The text of Kate Chopin’s The Awakening often makes Edna Pontellier appear selfish and unfeeling, especially towards her children. Chopin does, however, allow for the possibility that Edna’s final act may be one of unselfish love for her children. It is Edna’s inability to assume the role society has chosen for her that leads her to act as she does. Edna really had no other choice in the end.
It is very easy to perceive Edna as a selfish, cold, unfeeling woman. Chopin gives many examples in the text that lead the reader to feel no sympathy towards Edna. She is often indifferent to her husband’s affections, a cause of concern for Mr. Pontellier: "He thought it very discouraging that his wife, who was the sole object of his existence, evinced so little interest in things which concerned him, and valued so little his conversation" (12). Is Edna really "the sole object of his existence"? How does he show her that he really cares for her? Leonce shows no great displays of affection for his wife at any time, nor does he profess his love for her or seek to spend a great deal of time with her. Leonce, very materialistic and image-conscious, believes he is showing affection for his wife by giving her money and buying beautiful, expensive things for the house. When he is not working, he usually opts to spend his spare time at a men’s club, rather than with his wife. This is so obvious that Madame Ratignolle sees the necessity of telling Edna "It’s a pity Mr. Pontellier doesn’t stay home more in the evenings. I think you would be more . . . united, if he did" (115).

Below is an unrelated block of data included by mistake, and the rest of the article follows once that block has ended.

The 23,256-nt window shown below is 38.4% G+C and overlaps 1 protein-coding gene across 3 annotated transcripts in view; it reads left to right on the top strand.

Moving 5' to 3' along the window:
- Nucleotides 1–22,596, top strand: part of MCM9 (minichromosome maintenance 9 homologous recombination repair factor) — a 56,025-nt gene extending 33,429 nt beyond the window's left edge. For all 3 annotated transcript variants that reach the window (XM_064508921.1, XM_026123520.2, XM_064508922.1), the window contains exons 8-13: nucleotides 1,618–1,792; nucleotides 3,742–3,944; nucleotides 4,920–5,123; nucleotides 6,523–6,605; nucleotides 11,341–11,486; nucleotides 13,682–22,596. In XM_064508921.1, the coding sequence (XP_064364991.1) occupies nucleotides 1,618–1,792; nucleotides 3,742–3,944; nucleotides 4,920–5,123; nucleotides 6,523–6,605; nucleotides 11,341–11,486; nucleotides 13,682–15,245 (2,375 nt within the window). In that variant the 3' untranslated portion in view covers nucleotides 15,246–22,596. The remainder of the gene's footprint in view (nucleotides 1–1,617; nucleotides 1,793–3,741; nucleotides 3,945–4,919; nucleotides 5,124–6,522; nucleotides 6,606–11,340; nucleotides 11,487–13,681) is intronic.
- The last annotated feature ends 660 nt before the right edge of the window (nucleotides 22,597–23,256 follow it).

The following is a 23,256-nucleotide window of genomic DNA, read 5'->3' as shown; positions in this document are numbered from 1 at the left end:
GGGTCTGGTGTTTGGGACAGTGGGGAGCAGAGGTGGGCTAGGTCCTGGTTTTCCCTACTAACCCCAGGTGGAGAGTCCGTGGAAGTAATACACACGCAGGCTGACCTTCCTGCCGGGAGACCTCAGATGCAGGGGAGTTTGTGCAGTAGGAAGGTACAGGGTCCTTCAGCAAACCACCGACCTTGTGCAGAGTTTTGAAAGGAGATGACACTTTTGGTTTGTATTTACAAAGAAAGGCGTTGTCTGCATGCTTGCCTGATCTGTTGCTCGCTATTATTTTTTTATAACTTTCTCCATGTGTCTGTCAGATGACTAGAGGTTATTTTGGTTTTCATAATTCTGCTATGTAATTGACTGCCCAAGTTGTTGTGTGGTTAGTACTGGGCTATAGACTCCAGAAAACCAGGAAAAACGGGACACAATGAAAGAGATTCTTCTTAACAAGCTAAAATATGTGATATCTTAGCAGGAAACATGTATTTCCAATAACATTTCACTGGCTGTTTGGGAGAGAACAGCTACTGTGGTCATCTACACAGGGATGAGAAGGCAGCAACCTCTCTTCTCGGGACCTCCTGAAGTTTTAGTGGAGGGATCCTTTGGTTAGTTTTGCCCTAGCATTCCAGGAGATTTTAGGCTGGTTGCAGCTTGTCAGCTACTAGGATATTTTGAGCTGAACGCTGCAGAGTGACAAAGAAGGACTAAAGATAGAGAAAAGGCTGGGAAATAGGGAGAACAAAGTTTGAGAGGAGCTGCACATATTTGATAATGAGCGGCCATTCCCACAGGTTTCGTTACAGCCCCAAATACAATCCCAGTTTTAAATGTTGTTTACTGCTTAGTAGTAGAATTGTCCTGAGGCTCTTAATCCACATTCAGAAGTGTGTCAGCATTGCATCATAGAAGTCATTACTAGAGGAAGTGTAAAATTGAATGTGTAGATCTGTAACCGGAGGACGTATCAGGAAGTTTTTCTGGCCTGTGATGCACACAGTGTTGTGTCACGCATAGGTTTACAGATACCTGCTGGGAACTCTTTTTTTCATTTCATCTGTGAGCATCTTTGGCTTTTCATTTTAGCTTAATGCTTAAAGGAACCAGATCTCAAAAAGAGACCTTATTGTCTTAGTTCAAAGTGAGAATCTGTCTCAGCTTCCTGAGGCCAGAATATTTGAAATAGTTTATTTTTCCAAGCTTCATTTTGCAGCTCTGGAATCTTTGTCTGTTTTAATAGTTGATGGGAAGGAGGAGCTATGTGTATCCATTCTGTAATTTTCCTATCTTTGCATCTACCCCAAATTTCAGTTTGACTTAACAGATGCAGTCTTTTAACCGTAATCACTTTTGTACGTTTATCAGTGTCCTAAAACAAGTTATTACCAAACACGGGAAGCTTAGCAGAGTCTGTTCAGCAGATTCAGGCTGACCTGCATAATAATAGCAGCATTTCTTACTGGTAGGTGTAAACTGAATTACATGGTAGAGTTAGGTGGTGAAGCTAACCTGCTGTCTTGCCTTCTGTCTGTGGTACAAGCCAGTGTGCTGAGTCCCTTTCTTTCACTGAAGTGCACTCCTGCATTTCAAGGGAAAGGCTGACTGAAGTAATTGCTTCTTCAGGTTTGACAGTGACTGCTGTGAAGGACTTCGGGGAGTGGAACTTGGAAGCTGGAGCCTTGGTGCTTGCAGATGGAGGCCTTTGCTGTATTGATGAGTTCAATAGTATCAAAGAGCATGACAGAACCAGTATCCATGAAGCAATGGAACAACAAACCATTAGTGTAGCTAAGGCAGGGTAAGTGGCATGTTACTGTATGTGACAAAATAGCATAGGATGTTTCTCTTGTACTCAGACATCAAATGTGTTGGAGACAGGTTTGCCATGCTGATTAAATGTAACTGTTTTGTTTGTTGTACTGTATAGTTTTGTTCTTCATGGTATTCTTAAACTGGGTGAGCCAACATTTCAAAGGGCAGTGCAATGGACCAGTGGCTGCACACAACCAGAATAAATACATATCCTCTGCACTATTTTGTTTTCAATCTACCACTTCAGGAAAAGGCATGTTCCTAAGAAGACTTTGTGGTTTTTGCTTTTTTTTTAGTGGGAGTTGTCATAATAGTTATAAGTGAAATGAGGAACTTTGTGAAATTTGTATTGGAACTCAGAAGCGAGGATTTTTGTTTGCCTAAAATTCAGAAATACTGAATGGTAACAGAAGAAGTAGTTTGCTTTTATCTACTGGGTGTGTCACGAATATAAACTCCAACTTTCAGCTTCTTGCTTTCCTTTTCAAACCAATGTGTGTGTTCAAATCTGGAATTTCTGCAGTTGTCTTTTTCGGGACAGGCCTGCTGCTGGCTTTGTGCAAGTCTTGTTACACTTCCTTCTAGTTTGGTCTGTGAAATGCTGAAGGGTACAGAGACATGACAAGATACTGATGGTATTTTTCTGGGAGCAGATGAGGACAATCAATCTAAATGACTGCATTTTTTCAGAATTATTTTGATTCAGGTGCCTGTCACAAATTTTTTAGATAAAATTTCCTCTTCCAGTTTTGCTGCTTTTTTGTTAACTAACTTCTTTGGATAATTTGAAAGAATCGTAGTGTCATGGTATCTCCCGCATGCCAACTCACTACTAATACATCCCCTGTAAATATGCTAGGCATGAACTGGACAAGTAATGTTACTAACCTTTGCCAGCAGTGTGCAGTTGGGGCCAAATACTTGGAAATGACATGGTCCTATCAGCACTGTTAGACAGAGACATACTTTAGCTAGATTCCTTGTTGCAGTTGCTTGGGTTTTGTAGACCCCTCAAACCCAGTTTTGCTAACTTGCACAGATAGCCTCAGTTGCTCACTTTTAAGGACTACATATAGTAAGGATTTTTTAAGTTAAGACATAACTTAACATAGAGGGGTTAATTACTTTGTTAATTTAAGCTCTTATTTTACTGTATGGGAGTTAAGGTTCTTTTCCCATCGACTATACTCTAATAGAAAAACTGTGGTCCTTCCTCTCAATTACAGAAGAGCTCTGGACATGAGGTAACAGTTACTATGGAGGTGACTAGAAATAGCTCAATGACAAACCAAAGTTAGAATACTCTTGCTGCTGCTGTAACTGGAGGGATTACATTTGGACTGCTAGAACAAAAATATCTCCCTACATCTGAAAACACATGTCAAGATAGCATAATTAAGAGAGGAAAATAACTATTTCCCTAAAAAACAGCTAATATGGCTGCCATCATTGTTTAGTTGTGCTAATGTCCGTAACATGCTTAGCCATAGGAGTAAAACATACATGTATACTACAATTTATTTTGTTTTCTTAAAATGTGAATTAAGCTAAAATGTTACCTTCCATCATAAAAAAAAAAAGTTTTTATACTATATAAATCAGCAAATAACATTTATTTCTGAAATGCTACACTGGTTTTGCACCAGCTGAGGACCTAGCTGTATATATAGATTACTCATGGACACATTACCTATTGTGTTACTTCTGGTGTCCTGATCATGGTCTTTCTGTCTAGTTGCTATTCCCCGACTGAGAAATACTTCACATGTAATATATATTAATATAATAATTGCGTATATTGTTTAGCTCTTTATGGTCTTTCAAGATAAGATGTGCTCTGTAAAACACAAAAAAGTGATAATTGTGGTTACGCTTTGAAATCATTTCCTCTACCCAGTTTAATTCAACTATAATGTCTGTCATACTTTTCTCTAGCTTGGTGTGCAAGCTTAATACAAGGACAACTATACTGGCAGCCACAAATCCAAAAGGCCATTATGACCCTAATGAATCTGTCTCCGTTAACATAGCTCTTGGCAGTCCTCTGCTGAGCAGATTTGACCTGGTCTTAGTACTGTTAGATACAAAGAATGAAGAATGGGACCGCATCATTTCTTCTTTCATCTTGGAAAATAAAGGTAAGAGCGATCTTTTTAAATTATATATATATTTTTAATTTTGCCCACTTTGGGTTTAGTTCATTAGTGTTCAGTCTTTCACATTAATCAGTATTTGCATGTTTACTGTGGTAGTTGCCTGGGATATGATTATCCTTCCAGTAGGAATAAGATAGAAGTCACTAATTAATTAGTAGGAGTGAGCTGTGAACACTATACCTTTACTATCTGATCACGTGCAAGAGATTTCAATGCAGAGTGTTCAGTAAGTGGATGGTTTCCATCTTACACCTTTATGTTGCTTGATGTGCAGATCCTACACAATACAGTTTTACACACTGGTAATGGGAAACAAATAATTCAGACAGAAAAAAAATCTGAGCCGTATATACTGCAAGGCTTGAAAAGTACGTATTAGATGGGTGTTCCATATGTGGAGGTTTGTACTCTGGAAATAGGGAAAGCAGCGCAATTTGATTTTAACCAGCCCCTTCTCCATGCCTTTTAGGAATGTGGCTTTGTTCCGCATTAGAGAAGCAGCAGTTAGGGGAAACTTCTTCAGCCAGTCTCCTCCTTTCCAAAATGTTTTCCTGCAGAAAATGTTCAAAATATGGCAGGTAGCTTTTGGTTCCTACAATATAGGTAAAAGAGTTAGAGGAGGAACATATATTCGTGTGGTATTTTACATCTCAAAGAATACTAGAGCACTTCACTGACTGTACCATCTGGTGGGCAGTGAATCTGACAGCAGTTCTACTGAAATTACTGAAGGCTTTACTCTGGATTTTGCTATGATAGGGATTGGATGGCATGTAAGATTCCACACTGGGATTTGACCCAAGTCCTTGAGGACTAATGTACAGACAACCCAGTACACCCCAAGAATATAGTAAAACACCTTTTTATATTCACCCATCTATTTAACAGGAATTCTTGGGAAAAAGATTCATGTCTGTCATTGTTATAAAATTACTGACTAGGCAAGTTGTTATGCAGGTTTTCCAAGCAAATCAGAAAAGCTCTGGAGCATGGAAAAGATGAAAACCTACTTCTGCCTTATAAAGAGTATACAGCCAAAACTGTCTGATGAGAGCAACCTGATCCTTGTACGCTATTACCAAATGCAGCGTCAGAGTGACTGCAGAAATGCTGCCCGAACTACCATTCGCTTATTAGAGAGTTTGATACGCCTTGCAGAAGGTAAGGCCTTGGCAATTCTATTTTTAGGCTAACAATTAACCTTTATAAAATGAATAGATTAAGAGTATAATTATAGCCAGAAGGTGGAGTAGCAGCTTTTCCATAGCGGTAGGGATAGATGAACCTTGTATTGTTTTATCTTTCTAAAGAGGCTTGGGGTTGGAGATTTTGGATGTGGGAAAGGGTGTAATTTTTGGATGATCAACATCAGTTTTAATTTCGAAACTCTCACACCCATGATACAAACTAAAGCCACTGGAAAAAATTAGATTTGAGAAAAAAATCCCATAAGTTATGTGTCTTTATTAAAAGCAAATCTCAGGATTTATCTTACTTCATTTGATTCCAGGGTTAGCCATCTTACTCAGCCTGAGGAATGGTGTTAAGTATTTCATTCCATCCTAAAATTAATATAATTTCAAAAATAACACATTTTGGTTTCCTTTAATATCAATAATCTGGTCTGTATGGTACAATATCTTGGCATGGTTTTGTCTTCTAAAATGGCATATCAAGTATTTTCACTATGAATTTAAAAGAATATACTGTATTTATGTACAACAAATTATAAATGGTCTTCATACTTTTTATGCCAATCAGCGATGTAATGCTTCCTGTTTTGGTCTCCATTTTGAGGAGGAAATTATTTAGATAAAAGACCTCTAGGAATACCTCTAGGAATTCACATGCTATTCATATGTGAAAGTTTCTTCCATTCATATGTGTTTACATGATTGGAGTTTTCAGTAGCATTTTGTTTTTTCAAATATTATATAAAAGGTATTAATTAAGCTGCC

Edna reveals early in the story that she was not passionately in love with her husband when she married him, ...
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...ife. If Edna could only be content to be just a wife and mother, to find true happiness in this, she could resolve the conflict in her marriage. This is not possible for Edna.
It is Edna’s inability to reconcile her true self with the woman that society and her husband expect her to be, that leads to her actions in the end. If Edna were a selfish, uncaring woman, she would simply have left her family to pursue her own interests. The stigma this would have placed on her children would have been harsh. It is because she loves her children that she comes to the decision to take her life. She tells Madame Ratignolle, "I would give my life for my children; but I wouldn’t give myself" (80). Forced to have to choose between the two, she obviously chose that which would hurt her children the least.
Chopin, Kate. The Awakening. New York: Avon, 1972.
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